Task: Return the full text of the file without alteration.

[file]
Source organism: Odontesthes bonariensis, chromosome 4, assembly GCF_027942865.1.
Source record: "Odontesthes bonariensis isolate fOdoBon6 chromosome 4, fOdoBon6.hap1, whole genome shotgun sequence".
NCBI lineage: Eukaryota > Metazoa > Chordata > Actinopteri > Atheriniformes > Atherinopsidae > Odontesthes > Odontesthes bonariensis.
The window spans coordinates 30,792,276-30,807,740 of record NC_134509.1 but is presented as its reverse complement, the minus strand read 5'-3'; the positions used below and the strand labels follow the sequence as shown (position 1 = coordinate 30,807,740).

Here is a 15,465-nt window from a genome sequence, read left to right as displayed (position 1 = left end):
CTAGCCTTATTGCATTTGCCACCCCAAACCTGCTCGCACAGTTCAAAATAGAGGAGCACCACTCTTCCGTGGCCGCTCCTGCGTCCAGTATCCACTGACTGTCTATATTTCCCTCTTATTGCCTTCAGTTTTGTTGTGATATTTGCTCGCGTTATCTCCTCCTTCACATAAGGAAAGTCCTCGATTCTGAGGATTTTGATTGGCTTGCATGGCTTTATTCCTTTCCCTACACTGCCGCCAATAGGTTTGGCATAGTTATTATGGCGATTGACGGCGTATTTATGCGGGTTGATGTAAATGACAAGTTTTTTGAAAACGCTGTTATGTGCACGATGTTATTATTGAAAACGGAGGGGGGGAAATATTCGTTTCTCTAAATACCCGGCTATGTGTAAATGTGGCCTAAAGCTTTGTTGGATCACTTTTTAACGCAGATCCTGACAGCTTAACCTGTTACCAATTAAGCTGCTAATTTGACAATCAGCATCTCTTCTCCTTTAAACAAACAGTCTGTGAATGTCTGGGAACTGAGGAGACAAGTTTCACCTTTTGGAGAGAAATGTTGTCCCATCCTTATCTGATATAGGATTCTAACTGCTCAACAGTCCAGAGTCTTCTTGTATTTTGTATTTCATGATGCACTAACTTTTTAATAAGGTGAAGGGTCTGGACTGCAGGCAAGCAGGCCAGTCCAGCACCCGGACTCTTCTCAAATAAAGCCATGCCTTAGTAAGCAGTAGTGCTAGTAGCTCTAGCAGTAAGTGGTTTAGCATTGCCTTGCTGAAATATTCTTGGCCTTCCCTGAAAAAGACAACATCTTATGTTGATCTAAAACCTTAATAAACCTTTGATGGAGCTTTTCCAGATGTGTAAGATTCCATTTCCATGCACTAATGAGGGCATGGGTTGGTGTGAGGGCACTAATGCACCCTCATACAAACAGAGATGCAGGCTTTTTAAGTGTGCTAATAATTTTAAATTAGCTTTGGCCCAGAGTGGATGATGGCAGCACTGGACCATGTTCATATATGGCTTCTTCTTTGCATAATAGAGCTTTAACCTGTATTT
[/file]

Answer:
Source organism: Odontesthes bonariensis, chromosome 4, assembly GCF_027942865.1.
Source record: "Odontesthes bonariensis isolate fOdoBon6 chromosome 4, fOdoBon6.hap1, whole genome shotgun sequence".
NCBI lineage: Eukaryota > Metazoa > Chordata > Actinopteri > Atheriniformes > Atherinopsidae > Odontesthes > Odontesthes bonariensis.
The window spans coordinates 30,792,276-30,807,740 of record NC_134509.1 but is presented as its reverse complement, the minus strand read 5'-3'; the positions used below and the strand labels follow the sequence as shown (position 1 = coordinate 30,807,740).

Here is a 15,465-nt window from a genome sequence, read left to right as displayed (position 1 = left end):
CTAGCCTTATTGCATTTGCCACCCCAAACCTGCTCGCACAGTTCAAAATAGAGGAGCACCACTCTTCCGTGGCCGCTCCTGCGTCCAGTATCCACTGACTGTCTATATTTCCCTCTTATTGCCTTCAGTTTTGTTGTGATATTTGCTCGCGTTATCTCCTCCTTCACATAAGGAAAGTCCTCGATTCTGAGGATTTTGATTGGCTTGCATGGCTTTATTCCTTTCCCTACACTGCCGCCAATAGGTTTGGCATAGTTATTATGGCGATTGACGGCGTATTTATGCGGGTTGATGTAAATGACAAGTTTTTTGAAAACGCTGTTATGTGCACGATGTTATTATTGAAAACGGAGGGGGGGAAATATTCGTTTCTCTAAATACCCGGCTATGTGTAAATGTGGCCTAAAGCTTTGTTGGATCACTTTTTAACGCAGATCCTGACAGCTTAACCTGTTACCAATTAAGCTGCTAATTTGACAATCAGCATCTCTTCTCCTTTAAACAAACAGTCTGTGAATGTCTGGGAACTGAGGAGACAAGTTTCACCTTTTGGAGAGAAATGTTGTCCCATCCTTATCTGATATAGGATTCTAACTGCTCAACAGTCCAGAGTCTTCTTGTATTTTGTATTTCATGATGCACTAACTTTTTAATAAGGTGAAGGGTCTGGACTGCAGGCAAGCAGGCCAGTCCAGCACCCGGACTCTTCTCAAATAAAGCCATGCCTTAGTAAGCAGTAGTGCTAGTAGCTCTAGCAGTAAGTGGTTTAGCATTGCCTTGCTGAAATATTCTTGGCCTTCCCTGAAAAAGACAACATCTTATGTTGATCTAAAACCTTAATAAACCTTTGATGGAGCTTTTCCAGATGTGTAAGATTCCATTTCCATGCACTAATGAGGGCATGGGTTGGTGTGAGGGCACTAATGCACCCTCATACAAACAGAGATGCAGGCTTTTTAAGTGTGCTAATAATTTTAAATTAGCTTTGGCCCAGAGTGGATGATGGCAGCACTGGACCATGTTCATATATGGCTTCTTCTTTGCATAATAGAGCTTTAACCTGTATTT